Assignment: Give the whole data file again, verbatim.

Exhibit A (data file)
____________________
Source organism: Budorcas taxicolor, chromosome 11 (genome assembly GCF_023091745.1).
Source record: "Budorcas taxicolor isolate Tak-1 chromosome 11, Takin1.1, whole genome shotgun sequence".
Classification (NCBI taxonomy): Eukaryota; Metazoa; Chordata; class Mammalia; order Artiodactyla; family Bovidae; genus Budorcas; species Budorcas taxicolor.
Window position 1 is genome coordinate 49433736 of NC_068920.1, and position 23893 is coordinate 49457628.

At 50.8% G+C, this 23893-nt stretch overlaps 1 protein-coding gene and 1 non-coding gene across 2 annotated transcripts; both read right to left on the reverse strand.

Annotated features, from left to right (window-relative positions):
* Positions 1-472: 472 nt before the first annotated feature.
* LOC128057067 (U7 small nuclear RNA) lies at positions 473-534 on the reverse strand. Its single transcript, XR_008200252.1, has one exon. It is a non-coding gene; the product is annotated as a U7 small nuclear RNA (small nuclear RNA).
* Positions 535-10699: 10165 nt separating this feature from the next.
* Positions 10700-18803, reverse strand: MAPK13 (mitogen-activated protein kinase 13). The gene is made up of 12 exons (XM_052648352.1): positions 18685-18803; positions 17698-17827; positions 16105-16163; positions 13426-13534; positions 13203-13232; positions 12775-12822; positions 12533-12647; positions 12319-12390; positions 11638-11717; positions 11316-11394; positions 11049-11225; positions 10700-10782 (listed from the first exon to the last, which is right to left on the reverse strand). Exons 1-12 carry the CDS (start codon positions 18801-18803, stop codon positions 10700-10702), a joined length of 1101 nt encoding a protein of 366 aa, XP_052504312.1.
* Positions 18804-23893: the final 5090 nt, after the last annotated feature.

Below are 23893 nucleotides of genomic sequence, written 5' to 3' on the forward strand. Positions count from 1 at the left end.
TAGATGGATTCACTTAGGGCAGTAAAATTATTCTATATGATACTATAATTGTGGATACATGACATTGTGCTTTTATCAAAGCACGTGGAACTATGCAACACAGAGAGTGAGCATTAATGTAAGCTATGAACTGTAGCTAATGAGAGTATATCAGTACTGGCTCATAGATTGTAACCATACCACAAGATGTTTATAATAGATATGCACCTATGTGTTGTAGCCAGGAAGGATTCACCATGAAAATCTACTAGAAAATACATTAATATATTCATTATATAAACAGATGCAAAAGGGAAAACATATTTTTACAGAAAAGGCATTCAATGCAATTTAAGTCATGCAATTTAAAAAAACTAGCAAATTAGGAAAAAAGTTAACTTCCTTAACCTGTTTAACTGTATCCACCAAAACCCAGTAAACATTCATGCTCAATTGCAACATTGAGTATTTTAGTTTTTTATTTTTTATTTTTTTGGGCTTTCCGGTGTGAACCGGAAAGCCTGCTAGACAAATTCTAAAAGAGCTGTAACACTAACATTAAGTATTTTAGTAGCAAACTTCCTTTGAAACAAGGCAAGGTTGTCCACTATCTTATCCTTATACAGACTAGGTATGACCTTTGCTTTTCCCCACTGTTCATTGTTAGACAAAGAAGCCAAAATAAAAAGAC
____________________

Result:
Source organism: Budorcas taxicolor, chromosome 11 (genome assembly GCF_023091745.1).
Source record: "Budorcas taxicolor isolate Tak-1 chromosome 11, Takin1.1, whole genome shotgun sequence".
Classification (NCBI taxonomy): Eukaryota; Metazoa; Chordata; class Mammalia; order Artiodactyla; family Bovidae; genus Budorcas; species Budorcas taxicolor.
Window position 1 is genome coordinate 49433736 of NC_068920.1, and position 23893 is coordinate 49457628.

At 50.8% G+C, this 23893-nt stretch overlaps 1 protein-coding gene and 1 non-coding gene across 2 annotated transcripts; both read right to left on the reverse strand.

Annotated features, from left to right (window-relative positions):
* Positions 1-472: 472 nt before the first annotated feature.
* LOC128057067 (U7 small nuclear RNA) lies at positions 473-534 on the reverse strand. Its single transcript, XR_008200252.1, has one exon. It is a non-coding gene; the product is annotated as a U7 small nuclear RNA (small nuclear RNA).
* Positions 535-10699: 10165 nt separating this feature from the next.
* Positions 10700-18803, reverse strand: MAPK13 (mitogen-activated protein kinase 13). The gene is made up of 12 exons (XM_052648352.1): positions 18685-18803; positions 17698-17827; positions 16105-16163; positions 13426-13534; positions 13203-13232; positions 12775-12822; positions 12533-12647; positions 12319-12390; positions 11638-11717; positions 11316-11394; positions 11049-11225; positions 10700-10782 (listed from the first exon to the last, which is right to left on the reverse strand). Exons 1-12 carry the CDS (start codon positions 18801-18803, stop codon positions 10700-10702), a joined length of 1101 nt encoding a protein of 366 aa, XP_052504312.1.
* Positions 18804-23893: the final 5090 nt, after the last annotated feature.

Below are 23893 nucleotides of genomic sequence, written 5' to 3' on the forward strand. Positions count from 1 at the left end.
TAGATGGATTCACTTAGGGCAGTAAAATTATTCTATATGATACTATAATTGTGGATACATGACATTGTGCTTTTATCAAAGCACGTGGAACTATGCAACACAGAGAGTGAGCATTAATGTAAGCTATGAACTGTAGCTAATGAGAGTATATCAGTACTGGCTCATAGATTGTAACCATACCACAAGATGTTTATAATAGATATGCACCTATGTGTTGTAGCCAGGAAGGATTCACCATGAAAATCTACTAGAAAATACATTAATATATTCATTATATAAACAGATGCAAAAGGGAAAACATATTTTTACAGAAAAGGCATTCAATGCAATTTAAGTCATGCAATTTAAAAAAACTAGCAAATTAGGAAAAAAGTTAACTTCCTTAACCTGTTTAACTGTATCCACCAAAACCCAGTAAACATTCATGCTCAATTGCAACATTGAGTATTTTAGTTTTTTATTTTTTATTTTTTTGGGCTTTCCGGTGTGAACCGGAAAGCCTGCTAGACAAATTCTAAAAGAGCTGTAACACTAACATTAAGTATTTTAGTAGCAAACTTCCTTTGAAACAAGGCAAGGTTGTCCACTATCTTATCCTTATACAGACTAGGTATGACCTTTGCTTTTCCCCACTGTTCATTGTTAGACAAAGAAGCCAAAATAAAAAGAC